Nurses are often the clinicians leading the way on embracing new technology at work, according to the Royal College of Nursing (RCN), in a week-long campaign to make the NHS a digital-ready workplace.
Estimates from NHS England indicate that 80% of patient care is provided by nurses and they are the main members of staff creating ‘innovative ways of improving care using new digital tools’. In 2016, the RCN agreed at its annual conference to make ‘every nurse an e-nurse’ by 2020.
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NHS England and NHS Digital have announced their backing of the RCN’s campaign with a weeklong drive – committing the NHS to a new technologically-led framework for operations. It is aligned with the Leading Change, Adding Value (LCAV) framework.
‘Digital technology has a key role in improving delivery of care, health outcomes and efficiency and there is a real opportunity for all nursing, midwifery and care staff to take a lead on its development and use wherever they work,’ said chief nursing officer Professor Jane Cummings, who launched the LCAV last year.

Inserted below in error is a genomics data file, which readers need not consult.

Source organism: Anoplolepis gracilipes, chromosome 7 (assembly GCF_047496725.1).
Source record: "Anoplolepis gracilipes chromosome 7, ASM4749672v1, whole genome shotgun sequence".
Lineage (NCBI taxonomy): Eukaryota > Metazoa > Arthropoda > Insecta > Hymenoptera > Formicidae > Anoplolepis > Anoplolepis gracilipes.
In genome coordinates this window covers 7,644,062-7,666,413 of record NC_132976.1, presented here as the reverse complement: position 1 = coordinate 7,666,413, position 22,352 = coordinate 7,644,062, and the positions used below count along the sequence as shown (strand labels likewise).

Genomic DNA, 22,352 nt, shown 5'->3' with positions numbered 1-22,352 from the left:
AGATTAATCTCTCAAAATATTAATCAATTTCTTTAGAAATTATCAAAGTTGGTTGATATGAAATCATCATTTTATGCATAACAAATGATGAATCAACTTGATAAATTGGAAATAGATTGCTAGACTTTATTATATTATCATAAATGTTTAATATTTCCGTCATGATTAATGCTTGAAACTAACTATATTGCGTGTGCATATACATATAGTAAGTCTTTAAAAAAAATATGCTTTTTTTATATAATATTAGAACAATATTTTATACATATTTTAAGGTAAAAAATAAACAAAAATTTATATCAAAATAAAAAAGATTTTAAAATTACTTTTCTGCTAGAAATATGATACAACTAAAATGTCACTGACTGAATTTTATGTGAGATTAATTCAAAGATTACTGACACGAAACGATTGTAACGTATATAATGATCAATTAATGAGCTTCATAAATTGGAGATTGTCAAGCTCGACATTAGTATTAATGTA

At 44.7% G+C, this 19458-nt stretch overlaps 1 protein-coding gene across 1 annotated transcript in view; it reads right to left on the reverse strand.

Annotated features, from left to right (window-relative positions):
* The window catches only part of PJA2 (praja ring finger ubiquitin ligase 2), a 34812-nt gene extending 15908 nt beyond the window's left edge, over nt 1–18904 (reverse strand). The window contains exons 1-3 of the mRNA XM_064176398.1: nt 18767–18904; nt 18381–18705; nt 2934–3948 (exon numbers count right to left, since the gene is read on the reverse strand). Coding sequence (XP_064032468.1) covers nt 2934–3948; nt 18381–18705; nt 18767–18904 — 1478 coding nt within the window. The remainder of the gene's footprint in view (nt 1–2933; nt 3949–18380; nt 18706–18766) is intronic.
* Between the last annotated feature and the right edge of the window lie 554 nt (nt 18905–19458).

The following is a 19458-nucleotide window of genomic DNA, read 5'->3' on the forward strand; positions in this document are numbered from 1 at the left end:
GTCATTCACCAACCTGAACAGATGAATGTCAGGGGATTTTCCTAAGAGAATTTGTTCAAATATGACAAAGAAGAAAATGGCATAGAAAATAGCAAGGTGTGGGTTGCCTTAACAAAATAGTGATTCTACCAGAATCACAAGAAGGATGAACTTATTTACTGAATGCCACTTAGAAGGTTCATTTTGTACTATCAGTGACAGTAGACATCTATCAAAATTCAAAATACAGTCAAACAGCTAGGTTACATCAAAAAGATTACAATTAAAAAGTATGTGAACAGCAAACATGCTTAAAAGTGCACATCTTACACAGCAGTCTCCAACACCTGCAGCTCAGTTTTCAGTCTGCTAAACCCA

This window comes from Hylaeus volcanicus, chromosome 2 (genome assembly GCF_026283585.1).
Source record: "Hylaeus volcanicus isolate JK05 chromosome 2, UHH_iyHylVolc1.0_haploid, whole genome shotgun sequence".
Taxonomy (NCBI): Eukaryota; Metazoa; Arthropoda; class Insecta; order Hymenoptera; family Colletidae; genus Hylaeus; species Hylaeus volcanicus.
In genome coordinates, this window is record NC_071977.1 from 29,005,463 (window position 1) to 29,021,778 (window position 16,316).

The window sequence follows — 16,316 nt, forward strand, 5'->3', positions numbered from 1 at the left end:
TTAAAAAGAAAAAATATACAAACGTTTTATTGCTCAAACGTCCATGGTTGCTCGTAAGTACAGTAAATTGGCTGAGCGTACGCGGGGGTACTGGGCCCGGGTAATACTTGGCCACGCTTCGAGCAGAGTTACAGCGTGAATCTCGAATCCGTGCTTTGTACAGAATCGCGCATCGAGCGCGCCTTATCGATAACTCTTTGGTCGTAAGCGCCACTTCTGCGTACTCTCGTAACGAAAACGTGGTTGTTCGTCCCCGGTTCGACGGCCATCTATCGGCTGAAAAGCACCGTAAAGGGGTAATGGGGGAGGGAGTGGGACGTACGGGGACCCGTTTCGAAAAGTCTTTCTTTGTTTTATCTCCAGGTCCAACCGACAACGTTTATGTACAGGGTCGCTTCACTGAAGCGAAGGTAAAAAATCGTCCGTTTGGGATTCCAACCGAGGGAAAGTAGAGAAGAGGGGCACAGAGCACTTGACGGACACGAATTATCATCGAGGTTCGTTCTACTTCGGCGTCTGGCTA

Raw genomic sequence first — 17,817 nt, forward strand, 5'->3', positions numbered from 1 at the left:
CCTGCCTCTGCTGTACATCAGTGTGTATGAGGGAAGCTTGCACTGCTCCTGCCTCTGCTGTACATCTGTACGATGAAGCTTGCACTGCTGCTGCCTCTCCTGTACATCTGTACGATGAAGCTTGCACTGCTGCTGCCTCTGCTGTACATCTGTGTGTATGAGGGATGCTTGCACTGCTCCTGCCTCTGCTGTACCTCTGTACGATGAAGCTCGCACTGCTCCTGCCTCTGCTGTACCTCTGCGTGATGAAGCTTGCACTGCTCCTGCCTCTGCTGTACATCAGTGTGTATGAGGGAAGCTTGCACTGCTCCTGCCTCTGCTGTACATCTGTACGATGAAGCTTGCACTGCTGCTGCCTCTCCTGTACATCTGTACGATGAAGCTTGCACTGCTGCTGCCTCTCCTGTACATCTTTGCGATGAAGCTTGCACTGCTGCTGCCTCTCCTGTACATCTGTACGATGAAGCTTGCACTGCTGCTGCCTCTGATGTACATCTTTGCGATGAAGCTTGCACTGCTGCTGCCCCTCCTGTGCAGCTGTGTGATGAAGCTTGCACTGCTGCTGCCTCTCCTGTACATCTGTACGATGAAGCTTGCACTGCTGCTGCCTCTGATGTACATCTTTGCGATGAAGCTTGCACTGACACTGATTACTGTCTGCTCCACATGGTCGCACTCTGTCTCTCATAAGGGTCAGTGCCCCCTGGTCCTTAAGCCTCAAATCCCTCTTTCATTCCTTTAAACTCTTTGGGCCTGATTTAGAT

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‘The significance of technology runs through LCAV – the national framework for nursing, midwifery and care staff – and the campaign will help make the commitments in the framework a reality.’
The framework includes a commitment to ‘championing the use of technology and informatics to improve practice, address unwarranted variations and enhance outcomes’.
According to NHS England, technology such as e-medicines, electronic observations and electronic patient records can play a ‘major part in achieving better outcomes, experiences and use of resources’. Electronic patient records have allowed nurses, midwives and care staff to begin mobile working and enabled safe sharing of data.
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‘Technology and data are transforming healthcare, presenting huge opportunities to improve treatment, patient safety and wellbeing,’ said RCN chief executive Janet Davies.
‘It’s vital that nurses have the skills they need to make the most of these opportunities, and that’s what this project is all about. Nursing and midwifery make up the largest part of the healthcare workforce and provide a crucial link between patients and services. It is vital they are equipped to thrive in this rapidly changing world.’